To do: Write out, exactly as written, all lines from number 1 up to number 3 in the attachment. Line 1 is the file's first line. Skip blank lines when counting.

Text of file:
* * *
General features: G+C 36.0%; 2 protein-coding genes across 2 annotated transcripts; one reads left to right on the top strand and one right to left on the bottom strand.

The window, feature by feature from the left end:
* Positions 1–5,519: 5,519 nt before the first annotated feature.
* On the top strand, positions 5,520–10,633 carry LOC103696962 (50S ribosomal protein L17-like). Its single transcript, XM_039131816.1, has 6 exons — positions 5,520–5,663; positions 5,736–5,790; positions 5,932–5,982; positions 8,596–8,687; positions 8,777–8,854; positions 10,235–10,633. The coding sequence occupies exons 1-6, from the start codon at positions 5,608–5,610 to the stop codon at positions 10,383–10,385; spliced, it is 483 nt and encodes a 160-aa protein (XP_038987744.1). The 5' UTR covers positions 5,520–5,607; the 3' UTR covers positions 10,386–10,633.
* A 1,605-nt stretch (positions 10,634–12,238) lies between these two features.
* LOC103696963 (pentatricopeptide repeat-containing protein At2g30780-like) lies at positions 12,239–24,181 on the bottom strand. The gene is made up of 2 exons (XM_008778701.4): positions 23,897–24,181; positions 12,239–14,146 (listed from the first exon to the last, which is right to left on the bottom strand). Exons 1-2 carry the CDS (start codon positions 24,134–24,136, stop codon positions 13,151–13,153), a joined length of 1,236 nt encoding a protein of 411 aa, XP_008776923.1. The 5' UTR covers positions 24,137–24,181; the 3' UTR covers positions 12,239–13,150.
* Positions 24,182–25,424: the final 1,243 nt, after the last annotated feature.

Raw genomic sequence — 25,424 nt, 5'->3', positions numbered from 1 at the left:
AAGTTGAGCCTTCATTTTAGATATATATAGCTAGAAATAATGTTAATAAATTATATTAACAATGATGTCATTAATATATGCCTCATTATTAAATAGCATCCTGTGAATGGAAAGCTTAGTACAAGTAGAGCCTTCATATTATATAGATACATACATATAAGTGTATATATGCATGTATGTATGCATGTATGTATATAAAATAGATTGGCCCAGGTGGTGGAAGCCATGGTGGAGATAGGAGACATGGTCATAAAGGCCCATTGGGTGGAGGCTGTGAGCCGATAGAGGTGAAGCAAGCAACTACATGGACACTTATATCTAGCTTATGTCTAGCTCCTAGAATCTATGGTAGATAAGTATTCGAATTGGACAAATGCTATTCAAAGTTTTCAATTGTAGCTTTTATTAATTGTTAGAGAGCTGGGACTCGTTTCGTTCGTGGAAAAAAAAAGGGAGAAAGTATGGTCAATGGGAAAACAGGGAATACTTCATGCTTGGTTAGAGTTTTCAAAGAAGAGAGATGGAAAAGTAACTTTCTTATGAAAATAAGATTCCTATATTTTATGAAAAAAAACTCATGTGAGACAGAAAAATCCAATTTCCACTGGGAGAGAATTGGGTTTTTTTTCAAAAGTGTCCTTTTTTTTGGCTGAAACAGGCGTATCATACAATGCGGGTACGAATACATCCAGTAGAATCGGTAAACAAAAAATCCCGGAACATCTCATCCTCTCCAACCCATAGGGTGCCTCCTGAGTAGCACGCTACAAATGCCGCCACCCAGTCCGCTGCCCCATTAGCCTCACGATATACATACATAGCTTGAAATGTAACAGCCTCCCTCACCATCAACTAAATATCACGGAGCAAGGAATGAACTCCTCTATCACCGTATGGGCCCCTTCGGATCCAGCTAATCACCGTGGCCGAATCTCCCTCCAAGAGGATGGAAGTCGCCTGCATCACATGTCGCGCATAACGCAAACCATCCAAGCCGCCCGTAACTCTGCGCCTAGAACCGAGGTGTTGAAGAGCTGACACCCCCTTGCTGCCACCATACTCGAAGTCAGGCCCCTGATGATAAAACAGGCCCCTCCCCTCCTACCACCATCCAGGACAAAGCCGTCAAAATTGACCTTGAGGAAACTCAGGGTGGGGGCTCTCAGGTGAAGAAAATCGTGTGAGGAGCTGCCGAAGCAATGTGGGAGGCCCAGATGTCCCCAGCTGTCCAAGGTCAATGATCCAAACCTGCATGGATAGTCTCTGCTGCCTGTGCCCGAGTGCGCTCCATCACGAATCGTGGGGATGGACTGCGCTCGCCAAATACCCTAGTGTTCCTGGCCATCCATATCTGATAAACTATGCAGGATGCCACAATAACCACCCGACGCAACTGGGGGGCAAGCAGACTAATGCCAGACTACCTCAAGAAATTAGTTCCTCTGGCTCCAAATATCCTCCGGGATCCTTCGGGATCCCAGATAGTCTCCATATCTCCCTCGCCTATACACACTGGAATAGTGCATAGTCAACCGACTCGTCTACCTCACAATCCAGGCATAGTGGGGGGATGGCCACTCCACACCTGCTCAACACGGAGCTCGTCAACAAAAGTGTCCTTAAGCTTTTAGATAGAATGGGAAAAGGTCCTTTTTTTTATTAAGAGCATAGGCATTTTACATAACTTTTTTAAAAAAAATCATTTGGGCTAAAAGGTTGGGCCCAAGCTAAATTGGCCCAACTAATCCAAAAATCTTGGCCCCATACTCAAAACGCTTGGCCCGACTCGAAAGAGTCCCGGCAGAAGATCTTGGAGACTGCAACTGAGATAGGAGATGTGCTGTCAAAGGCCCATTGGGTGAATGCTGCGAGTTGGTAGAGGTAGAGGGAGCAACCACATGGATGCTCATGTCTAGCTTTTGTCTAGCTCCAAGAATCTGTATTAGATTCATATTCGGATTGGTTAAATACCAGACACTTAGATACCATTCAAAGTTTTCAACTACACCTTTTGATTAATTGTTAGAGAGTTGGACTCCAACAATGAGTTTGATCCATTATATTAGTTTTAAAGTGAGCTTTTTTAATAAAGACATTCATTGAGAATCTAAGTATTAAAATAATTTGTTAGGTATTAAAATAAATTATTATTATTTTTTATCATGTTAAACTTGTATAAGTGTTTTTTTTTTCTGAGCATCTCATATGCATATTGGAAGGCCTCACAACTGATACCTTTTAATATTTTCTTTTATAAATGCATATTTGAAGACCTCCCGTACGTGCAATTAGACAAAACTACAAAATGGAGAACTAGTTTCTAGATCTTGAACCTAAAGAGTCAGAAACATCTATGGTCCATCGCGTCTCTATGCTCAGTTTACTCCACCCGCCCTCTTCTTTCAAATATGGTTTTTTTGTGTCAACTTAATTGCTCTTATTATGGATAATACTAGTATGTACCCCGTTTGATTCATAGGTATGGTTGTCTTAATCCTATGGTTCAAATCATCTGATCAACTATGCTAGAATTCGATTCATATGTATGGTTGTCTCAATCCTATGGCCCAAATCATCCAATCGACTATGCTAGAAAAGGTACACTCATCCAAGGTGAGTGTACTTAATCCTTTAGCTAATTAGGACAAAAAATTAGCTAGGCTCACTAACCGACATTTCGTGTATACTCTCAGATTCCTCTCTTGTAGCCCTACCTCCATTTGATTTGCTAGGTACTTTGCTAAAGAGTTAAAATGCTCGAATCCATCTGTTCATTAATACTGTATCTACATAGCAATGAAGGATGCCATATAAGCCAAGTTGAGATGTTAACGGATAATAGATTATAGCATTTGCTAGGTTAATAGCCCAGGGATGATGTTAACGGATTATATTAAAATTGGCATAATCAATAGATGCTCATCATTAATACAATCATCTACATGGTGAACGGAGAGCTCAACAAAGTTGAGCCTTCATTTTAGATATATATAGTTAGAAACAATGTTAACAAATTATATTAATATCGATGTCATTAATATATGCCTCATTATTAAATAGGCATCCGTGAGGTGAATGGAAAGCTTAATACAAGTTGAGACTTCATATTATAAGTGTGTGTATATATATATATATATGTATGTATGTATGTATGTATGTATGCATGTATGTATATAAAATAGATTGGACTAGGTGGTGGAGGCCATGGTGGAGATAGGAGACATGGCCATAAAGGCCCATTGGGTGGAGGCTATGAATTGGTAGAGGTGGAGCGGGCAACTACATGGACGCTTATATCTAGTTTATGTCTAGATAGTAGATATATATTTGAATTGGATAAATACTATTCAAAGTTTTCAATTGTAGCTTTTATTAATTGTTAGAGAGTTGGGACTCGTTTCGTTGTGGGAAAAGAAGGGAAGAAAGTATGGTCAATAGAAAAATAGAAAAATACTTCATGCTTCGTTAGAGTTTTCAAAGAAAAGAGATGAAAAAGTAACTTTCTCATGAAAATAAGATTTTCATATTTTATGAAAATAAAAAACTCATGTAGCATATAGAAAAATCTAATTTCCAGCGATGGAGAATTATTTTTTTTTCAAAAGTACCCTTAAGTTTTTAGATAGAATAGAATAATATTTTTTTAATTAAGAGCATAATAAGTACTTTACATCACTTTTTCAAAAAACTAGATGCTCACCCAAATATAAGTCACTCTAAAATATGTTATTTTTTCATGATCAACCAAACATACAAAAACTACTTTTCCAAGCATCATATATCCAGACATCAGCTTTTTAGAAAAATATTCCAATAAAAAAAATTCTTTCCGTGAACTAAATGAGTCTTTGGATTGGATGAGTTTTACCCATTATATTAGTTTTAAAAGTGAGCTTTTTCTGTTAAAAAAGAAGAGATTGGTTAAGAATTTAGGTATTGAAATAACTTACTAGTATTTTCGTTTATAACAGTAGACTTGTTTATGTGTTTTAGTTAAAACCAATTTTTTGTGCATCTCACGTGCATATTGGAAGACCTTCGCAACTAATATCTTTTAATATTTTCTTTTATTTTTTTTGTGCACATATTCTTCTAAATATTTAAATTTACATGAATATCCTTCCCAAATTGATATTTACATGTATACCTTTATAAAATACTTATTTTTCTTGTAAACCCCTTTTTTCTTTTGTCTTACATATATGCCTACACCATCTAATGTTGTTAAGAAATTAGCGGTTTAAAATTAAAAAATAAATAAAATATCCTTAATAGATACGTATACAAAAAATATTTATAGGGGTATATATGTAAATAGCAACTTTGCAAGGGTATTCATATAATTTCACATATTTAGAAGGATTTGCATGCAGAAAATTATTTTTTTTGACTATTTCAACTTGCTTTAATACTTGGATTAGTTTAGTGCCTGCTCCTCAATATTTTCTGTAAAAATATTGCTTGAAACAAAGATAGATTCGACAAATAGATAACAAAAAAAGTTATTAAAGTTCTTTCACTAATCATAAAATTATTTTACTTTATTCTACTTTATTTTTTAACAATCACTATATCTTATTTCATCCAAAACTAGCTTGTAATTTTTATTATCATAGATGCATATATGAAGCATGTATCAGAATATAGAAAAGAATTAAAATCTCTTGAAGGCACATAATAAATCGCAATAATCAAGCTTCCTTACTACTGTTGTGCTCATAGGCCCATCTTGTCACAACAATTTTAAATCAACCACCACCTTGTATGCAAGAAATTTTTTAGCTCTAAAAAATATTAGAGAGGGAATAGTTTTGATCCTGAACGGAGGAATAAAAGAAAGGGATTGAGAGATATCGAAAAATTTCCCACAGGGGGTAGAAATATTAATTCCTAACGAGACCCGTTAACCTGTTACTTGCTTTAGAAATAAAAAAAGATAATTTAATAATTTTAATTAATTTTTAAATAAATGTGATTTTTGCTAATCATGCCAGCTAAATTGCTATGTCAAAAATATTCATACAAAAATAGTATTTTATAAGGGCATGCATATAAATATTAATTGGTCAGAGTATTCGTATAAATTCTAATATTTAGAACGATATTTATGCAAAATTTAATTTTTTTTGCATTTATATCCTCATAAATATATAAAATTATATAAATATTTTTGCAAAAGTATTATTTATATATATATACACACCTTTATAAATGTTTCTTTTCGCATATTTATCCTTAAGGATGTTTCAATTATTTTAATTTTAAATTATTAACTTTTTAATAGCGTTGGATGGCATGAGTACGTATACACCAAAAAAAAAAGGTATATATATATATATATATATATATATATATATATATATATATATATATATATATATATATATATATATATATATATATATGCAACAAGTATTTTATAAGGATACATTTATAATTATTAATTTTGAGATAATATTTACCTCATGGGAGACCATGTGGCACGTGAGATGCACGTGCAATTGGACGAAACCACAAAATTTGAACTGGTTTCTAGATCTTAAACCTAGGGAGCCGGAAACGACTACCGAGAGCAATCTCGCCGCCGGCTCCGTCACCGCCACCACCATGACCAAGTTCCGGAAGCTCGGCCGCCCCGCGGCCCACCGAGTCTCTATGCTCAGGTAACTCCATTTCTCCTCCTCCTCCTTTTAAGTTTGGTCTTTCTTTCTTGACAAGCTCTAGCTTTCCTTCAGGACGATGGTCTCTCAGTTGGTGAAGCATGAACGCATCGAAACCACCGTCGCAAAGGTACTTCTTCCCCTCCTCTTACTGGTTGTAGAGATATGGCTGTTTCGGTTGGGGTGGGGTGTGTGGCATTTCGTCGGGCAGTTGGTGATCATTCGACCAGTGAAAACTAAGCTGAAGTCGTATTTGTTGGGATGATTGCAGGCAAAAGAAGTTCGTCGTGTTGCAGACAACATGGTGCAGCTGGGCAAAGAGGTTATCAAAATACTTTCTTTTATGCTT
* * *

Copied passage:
General features: G+C 36.0%; 2 protein-coding genes across 2 annotated transcripts; one reads left to right on the top strand and one right to left on the bottom strand.

The window, feature by feature from the left end:
* Positions 1–5,519: 5,519 nt before the first annotated feature.